K.B. Asthana, J.
1. This appeal arises out of a suit brought by firm partnership of M/s. Radha Kishan Sheo Datt Rai against M/s. Bengal Hemp Supply Company for recovery of certain amount of money as damages for breach of contract for supply of forty tons of specified quantity of a material described as New Indian hemp rope cuttings. It is not necessary for the purposes of deciding this appeal to state the facts relating to the contract and the alleged failure on the part of the M/s. Bengal Hemp Supply Co. to fulfil the terms of the contract as in my judgment this appeal can succeed on the technical plea raised by M/s. Bengal Hemp Supply Co. in their written statement which was to the effect that the plaintiff firm M/s. Radha Kishan Sheo Datt Rai having been dissolved on the death of one of its partners Mahadeo in the year 1951, no suit after that date was legally maintainable in the name of that firm.
2. It is an admitted fact that M/s. Radha Kishan Sheo Datt Rai was a registered partnership firm of which Mahadeo Prasad and Ram Kumar were two partners. The said firm entered into a contract of supply with M/s. Bengal Hemp Supply Co., Calcutta in the year 1950. The contract was to be completed in second half of the month of November 1950. In the year 1951 it is not disputed Mahadeo Prasad died. The suit giving rise to this appeal was brought in the year 1954. In the plaint the plaintiff was impleaded as firm Radha Kishan Sheo Datt Kai, a registered firm carrying on business having its Head Office at Kuncha Pran Nath Chowk, Banaras City through Babu Ram Kumar aged about sixty years son of late Babu Shivadatta Rai, residing at 20/36, Chowk Banaras, one of the partners of the said firm. It has come in evidence on the record that on the death of Mahadeo Prasad his eldest son Madan Gopal gave a notice under Section 63(1) of the Indian Partnership Act stating that Babu Mahadeo Prasad died on 1-4-1951. Apparently the case of the plaintiff was that deceased Mahadeo Prasad was a partner in the plaintiff firm as the head of the joint Hindu family consisting of himself and his sons and it was the joint family as such which was the partner and therefore the death of Mahadeo Prasad did not bring about any dissolution of the partnership and it was sufficient in law to give a notice of the change in the constitution of that partnership. The learned Judge of the Court below held that after the death of Mahadeo Prasad his eldest son Madan Gopal Gupta was rightly taken as a partner in the plaintiff firm as his heir and successor and the partnership in law never dissolved but continued and was entitled to maintain the suit.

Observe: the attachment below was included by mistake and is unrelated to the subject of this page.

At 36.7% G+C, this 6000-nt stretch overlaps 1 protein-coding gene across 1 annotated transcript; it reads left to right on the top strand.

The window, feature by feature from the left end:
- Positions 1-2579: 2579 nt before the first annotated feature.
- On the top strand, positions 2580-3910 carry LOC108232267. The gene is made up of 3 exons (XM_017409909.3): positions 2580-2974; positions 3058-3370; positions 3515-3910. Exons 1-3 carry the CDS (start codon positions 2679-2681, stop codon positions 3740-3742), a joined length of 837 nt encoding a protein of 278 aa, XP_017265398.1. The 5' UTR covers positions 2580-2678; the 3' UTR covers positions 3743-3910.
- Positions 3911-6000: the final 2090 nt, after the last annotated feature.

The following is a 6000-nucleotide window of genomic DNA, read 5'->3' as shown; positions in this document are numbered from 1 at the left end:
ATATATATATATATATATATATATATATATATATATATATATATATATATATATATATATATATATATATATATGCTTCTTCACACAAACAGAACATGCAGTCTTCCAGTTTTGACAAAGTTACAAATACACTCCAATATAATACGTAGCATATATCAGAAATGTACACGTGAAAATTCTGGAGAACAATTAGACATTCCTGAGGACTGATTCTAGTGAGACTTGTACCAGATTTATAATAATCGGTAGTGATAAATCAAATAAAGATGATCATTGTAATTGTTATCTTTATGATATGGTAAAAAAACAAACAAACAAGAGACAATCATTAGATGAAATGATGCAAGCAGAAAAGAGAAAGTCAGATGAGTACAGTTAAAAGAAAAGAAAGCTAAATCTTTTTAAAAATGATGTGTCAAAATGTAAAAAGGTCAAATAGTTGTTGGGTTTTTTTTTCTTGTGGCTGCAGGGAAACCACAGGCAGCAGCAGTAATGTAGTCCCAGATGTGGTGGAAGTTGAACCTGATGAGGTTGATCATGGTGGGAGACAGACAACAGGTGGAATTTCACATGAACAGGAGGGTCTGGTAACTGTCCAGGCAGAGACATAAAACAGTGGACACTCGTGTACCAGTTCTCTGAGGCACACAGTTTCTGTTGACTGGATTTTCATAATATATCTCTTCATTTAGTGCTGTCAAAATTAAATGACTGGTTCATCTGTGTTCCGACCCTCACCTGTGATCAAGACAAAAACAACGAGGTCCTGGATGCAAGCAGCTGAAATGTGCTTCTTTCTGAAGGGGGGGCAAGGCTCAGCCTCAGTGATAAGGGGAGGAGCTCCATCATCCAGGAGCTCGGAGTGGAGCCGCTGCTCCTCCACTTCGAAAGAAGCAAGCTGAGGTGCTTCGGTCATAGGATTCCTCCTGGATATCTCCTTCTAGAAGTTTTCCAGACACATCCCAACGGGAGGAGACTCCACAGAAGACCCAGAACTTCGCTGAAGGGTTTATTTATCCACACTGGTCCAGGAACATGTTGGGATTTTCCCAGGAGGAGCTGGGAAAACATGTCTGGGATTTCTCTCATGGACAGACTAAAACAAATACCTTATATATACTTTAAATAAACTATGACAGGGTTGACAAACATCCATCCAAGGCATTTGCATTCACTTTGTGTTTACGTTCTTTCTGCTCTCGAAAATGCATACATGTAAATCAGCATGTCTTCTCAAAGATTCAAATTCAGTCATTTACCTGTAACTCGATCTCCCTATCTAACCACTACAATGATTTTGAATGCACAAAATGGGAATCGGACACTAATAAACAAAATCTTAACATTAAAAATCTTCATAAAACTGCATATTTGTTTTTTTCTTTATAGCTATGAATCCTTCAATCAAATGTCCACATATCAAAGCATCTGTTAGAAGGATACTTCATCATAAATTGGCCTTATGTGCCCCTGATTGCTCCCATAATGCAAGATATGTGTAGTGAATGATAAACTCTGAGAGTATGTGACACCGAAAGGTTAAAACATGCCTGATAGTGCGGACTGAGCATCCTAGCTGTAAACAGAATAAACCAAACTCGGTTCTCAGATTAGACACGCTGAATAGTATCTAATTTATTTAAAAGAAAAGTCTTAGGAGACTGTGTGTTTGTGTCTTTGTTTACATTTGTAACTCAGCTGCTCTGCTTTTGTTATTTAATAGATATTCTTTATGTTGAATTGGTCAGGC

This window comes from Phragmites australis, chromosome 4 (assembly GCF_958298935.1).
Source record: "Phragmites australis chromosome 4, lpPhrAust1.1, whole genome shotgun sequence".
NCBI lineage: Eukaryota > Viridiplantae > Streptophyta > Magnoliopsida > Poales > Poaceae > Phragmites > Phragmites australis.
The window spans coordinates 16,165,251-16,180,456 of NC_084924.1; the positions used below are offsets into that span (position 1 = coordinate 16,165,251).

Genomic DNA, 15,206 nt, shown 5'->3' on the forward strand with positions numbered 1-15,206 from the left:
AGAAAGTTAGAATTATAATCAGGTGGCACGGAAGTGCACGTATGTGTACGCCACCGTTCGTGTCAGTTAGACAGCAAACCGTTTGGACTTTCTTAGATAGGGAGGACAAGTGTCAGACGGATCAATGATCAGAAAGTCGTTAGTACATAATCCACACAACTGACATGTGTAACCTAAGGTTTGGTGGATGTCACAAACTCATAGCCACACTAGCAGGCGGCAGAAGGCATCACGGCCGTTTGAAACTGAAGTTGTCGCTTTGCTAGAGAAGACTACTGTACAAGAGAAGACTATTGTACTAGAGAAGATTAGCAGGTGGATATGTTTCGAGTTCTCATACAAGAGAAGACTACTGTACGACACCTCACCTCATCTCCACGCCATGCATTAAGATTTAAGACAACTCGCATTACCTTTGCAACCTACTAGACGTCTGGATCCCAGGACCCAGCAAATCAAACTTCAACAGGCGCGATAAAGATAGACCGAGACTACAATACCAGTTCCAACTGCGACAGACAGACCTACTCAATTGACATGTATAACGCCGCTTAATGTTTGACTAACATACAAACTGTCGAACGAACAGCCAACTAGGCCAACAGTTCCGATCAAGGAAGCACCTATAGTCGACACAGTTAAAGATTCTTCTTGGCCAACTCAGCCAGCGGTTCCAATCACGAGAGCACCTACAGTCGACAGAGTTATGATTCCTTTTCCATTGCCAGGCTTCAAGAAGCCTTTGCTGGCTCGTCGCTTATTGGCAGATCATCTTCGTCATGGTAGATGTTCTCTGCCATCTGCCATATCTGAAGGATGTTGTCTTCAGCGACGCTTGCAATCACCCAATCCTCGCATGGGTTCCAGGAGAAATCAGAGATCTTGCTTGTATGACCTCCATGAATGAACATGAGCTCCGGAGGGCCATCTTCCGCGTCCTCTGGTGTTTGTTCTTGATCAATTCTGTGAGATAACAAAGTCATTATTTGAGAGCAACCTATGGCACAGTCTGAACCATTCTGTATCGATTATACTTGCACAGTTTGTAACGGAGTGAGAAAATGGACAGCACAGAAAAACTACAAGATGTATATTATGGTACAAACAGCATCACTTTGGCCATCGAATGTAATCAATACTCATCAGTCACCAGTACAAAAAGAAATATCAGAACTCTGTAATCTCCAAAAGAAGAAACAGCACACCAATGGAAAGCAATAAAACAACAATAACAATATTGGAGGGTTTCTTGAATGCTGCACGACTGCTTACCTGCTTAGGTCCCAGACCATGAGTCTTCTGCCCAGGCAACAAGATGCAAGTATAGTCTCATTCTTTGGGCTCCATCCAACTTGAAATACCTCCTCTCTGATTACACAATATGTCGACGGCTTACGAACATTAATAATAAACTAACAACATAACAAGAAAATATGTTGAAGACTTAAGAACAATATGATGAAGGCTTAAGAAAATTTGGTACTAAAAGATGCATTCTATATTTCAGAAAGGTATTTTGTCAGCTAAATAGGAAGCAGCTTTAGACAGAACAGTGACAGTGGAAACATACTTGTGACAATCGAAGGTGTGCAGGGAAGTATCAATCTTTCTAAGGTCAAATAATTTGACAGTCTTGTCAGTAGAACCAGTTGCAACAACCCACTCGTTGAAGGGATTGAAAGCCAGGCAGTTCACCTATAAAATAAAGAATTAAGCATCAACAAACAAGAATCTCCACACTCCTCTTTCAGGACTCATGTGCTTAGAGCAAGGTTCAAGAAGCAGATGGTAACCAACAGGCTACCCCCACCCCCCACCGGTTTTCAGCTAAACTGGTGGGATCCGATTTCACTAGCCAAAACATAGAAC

3. It was urged by the learned counsel for the defendant appellant before me that this view of the learned Judge of the lower court was legally erroneous. Reliance was placed on a decision of the Supreme Court in the case of Commr. of Income-tax, Madhya Pradesh v. Seth Govindram Sugar Mills : 57ITR510(SC) . In that case which arose out of assessment proceedings under the Income tax Act the learned Judges of the Supreme Court had occasion to discuss the question whether a joint Hindu family as such could be a partner in a firm under the Indian Partnership Act. In paragraph 11 of the reported judgment at p. 28 the learned Judges of the Supreme Court observed as follows:--
'Another principle which is also equally well settled may be noticed. A joint Hindu family as such cannot be a partner in a firm, but it may, through its Karta, enter into a valid partnership with a stranger, or with the Karta of another family. This Court in Kshetra Mohan Sanyasi Charan Sadhukhan v. Commr. of Excess Profits Tax, West Bengal : 24ITR488(SC) pointed out that when two Kartas of different families constituted a partnership the other members of the families did not become partners, though the Kartas might be accountable to them.'